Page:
Four I Felt Like Writing About

James Gang: Rides Again (ABC 1970) - If you love classic, early 1970s rock and roll, I don’t know if there’s a better overall example than Rides Again. The group started out with a funk-influenced "heavy" sound similar to Grand Funk Railroad or The Jeff Beck Group, but added in acoustic rock elements that gave them a broader, more interesting palette. Their first three albums, with Joe Walsh as principal singer-songwriter and axeman, are somewhat forgotten rock gems these days, and this one, their second effort, shows the group in peak form. The album kicks off in high gear with “Funk #49,” which features one of the best opening licks of any rock song ever, and stays in high gear throughout Side 1 with "Woman" and “The Bomber.” Side 2 shows the other face of the group, with a series of slow and mid-tempo numbers that work together almost like a rock-chamber concerto. (Basically, Side 2 is the stoner side.) Taken together, both sides add up to a true rock and roll classic.

Steely Dan: Countdown to Ecstasy (MCA 1973) - A lot of people might pick Aja as the strongest Dan album, and it definitely took rock and roll to a new level of sophistication, but I think Countdown best represents all of the aspects of the group. Who else but Steely Dan could turn Buddhism into a great rock song like "Bodhisattva," which opens up the album with a bang? Tunes like "Show Biz Kids" and "My Old School" continue the pure rock assault, along with some of their best New York wit. "Razor Boy" and "Your Gold Teeth" mark some of their first jazz-influenced pieces, and both hold up well over time. Country-rock elements come out in "Pearl of the Quarter,"and the album closes with "King of the World," which seems to pull all of the elements together. The songwriting on the album is first-rate throughout. Katy Lied would be another possible great album, and the aforementioned Aja. But I like them rocking out on Countdown to Ecstasy.

Tom Waits: Rain Dogs (Island 1985) - You could argue that Swordfishtrombone belongs here instead, because it established Tom Waits as a truly groundbreaking rock and roll artist, but I think his follow-up album was even better. If nothing else, it wins on the strength of “Jockey Full of Burbon.” I still remember hearing the song for the first time during the opening sequence of Jim Jarmusch’s Down By Law. I think I went out the next day and bought the album. And then there’s, “9th and Hennepin ,” which contains one of the other most poetic lines in rock and roll: “And all the rooms, they smell like diesel / And you take on the dreams of the ones who've slept there.” Plus, hey, Keith Richards shows up on “Big Black Mariah.”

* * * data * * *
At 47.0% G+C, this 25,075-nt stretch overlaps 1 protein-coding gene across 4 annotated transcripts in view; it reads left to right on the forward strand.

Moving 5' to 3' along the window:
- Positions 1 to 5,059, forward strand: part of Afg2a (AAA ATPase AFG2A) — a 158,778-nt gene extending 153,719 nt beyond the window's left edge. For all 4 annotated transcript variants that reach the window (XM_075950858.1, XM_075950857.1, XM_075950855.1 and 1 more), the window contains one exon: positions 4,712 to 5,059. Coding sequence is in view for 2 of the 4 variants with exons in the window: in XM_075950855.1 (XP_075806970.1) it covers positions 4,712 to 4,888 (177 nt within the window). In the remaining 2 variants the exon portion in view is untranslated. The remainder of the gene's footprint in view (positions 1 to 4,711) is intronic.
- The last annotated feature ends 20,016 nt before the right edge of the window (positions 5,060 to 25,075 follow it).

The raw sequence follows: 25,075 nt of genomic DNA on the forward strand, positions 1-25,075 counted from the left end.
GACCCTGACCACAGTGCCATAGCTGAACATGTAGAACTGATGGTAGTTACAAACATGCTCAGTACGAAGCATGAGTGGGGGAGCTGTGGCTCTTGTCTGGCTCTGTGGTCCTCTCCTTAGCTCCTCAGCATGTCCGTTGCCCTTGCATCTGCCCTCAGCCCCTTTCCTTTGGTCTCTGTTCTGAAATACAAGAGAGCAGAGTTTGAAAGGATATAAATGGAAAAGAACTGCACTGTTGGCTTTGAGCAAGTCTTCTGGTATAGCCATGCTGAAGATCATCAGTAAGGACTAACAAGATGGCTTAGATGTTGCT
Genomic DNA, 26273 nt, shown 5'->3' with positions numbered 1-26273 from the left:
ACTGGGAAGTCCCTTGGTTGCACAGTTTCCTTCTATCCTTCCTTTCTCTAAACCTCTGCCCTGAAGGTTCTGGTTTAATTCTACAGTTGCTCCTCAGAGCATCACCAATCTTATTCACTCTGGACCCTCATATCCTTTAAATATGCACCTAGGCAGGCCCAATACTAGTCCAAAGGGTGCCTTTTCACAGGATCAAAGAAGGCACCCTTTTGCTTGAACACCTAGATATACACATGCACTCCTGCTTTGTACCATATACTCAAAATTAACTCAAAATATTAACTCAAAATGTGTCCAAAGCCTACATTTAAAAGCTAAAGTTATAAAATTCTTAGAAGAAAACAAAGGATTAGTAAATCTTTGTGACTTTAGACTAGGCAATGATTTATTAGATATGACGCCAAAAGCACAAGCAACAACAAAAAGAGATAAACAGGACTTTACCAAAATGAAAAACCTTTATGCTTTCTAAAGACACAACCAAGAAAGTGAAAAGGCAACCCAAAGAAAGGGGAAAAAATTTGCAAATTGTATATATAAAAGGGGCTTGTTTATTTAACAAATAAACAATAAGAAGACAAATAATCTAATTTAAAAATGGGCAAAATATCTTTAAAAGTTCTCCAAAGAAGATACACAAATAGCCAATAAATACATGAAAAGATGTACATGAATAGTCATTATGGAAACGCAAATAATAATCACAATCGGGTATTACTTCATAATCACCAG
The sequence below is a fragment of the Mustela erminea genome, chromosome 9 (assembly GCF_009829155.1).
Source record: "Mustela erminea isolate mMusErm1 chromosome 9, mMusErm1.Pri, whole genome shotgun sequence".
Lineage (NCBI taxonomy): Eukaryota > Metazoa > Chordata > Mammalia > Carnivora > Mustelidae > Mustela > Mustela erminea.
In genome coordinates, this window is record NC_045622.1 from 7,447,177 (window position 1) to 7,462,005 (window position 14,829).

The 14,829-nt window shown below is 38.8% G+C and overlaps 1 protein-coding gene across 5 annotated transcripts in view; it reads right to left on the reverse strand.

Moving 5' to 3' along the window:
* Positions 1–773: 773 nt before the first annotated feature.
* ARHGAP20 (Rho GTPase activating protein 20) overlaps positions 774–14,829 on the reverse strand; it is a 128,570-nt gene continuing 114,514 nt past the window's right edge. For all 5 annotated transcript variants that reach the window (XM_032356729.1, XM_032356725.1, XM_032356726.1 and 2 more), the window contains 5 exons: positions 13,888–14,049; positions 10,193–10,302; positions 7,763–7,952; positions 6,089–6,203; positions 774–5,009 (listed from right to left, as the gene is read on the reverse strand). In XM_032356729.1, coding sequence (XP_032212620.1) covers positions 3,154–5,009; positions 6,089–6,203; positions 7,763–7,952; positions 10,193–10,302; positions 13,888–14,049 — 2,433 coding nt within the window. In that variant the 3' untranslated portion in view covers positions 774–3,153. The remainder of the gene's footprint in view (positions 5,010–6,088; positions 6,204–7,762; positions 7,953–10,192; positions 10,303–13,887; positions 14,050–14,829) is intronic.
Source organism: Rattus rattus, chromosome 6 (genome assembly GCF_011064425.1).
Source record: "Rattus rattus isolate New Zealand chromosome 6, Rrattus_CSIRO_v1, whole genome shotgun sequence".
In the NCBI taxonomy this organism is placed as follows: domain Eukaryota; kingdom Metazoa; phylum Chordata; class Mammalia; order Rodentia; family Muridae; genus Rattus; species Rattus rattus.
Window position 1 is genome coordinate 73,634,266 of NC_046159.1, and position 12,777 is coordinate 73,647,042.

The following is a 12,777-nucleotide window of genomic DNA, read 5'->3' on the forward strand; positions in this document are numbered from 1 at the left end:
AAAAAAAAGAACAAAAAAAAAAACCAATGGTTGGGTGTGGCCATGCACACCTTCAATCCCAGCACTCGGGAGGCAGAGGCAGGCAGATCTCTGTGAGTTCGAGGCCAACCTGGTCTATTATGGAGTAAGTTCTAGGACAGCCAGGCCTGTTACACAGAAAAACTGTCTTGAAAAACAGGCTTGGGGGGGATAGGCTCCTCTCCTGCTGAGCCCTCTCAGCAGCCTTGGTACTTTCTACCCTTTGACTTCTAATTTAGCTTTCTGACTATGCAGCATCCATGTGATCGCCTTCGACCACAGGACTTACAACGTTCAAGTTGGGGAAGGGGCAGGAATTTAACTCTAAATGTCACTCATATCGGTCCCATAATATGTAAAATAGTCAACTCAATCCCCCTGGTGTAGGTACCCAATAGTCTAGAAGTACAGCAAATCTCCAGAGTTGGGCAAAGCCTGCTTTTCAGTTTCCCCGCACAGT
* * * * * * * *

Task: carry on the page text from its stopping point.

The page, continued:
Pavement: Slanted and Enchanted (Matador 1992) - This is where the Velvet Underground wound up. 25 years later, and it almost feels as revolutionary. Except that it references rock and roll rather than creating it anew. The form had been cannibalizing itself ever since the punk revolution, but it really reached a peak in the 1990s. One last gasp before all the meat was picked off the bones. Though Pavement started out producing some serious noise songs, they had a knack for coming up with amazing pop hooks, and they scatter them throughout Slanted, always perfectly timed and placed. Songs like "Summer Babe" and "Zurich Stained" are so perfect that they feel like they've always existed. Lyrically, you're never really sure where you're at, as the words sound so great together, but it's hard to figure out what's happening. That is, you're on a poetic journey. Stephen Malkmus puts on his best world-weary Lou Reed voice and attitude, and takes us on a ride through a strange, glorious early 1990s landscape. This is where America wound up.